Cybertruck Deliveries Halted Due To Car Being A Big Piece Of Shit That Doesn’t Work

Tesla, a future case study for securities law classes across America, had to stop delivering Cybertrucks this past weekend. No, not because the hundred-thousand–dollar medium-duty pickup, which is only any of those things in the loosest interpretive sense, tends to brick when it gets rained on; nor because its stainless steel panels get all rusty and nasty-looking after weeks exposed to the rare, harsh condition of “being outside.” Perhaps you think it has something to do with the shorter-than-advertised driving range and longer-than-advertised charging time, but no: Rather, the cause of this snag is that the trucks struggle with the basics of stopping and going, by which I mean that the accelerator pedal cover slides off and gets stuck under a panel and locks the accelerator pressed down and keeps the Cybertruck stuck at maximum velocity.

Other Tesla models have had issues with speeding up and slowing down at the wrong times. The company was sued in 2017 by drivers whose cars drove themselves unexpectedly through garages and into walls; a German paper reported last year on over 2,400 complaints about sudden braking problems; and a safety researcher published a white paper showing how voltage spikes could lead Teslas to speed up without warning. You are supposed to like this because it means you are on the cutting edge, helping Elon Musk in his quest to save humanity.

Suckers who ordered Cybertrucks a few months or years ago and expected deliveries this weekend did not get their cars, nor a precise explanation for why they did not get their cars, but instead were simply told, “Hi, we have just been informed of an unexpected delay regarding the preparation of your vehicle. We need to cancel your delivery appointment for tomorrow and we will reach out again when we’re able to get you back on the schedule.” Maybe someone with a hot glue gun will get on this one.

Tesla’s bad, stupid week got worse and stupider on Monday, when the company announced it would be laying off more than 10 percent of its workforce, cutting some 14,000 jobs. In typical Tesla fashion, the layoffs were ruthless and sudden, following hot on Tesla’s announcement of its first quarterly sales decline (a drop of 8.5 percent) since the pandemic. Drew Baglino, an executive who’d been around since 2006, and Rohan Patel, a former Obama administration guy hired to help Tesla do corruption and skirt regulation, also announced they would be leaving the company of their own accord. I am tempted here to wonder whether this means Tesla is beginning a meaningful decline—indeed, the stock is down—but the company, which is a stock racket that happens to sell cars, has operated at a level beyond rational analysis for years.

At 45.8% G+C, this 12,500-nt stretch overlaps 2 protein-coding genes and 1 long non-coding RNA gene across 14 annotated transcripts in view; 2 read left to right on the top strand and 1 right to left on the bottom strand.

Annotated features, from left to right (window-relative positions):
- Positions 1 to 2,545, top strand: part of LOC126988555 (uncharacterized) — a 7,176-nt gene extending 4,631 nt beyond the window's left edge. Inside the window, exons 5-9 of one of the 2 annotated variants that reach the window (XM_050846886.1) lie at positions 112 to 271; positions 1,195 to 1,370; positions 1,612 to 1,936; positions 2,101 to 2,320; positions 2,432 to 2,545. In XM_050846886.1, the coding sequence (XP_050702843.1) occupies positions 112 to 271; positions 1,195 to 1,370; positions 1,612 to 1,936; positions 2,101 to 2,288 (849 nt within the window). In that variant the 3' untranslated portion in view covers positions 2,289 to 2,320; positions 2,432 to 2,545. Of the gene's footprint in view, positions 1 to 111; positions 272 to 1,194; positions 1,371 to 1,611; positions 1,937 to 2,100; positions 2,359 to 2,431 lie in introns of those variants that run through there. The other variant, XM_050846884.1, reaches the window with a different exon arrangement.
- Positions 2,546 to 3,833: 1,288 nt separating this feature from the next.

It’s unclear how many Cybertrucks are on the road, and Tesla won’t say (masterful gambit, sir), though the number likely falls between 1,000 and 5,000. People who have them now had to sign up years ago, and those who sign up now won’t get their cars for another five years or so. Anyone who bought one reportedly had to sign an agreement barring them from selling their Cybertruck within 12 months, or else they would have to pay a $50,000 fine and give Tesla the option to buy it back.

As the Bay Area is both a nexus for world-class goobers and the region where Tesla used to be and kinda-sorta still is headquartered, I have seen a lot of Cybertrucks out in the wild over the past few months. They are remarkably fake- and shitty-looking in any context (Is that a big toaster with wi-fi next to me at the exit? Who’s driving the scrap metal assemblage with Bryan Colangelo-esque proportions? Why does every Cybertruck driver I glance at appear to be simultaneously peacocking for attention but also totally embarrassed, haunted by the unexamined knowledge that as a maneuver in a culture war they paid $100,000 for a car that doesn’t work?), though I saw one in the Santa Cruz mountains this past weekend. It looked even more jarringly synthetic and stupid in a truck-style environment, as if 10 seconds on a semi-paved road would undo the whole rickety car. I felt, amid standard-issue disgust and mockery, personal embarrassment to be paying through the nose to live in a place where the coolest thing you can do is cosplay as a 6-year-old’s idea of the coolest guy in the world.

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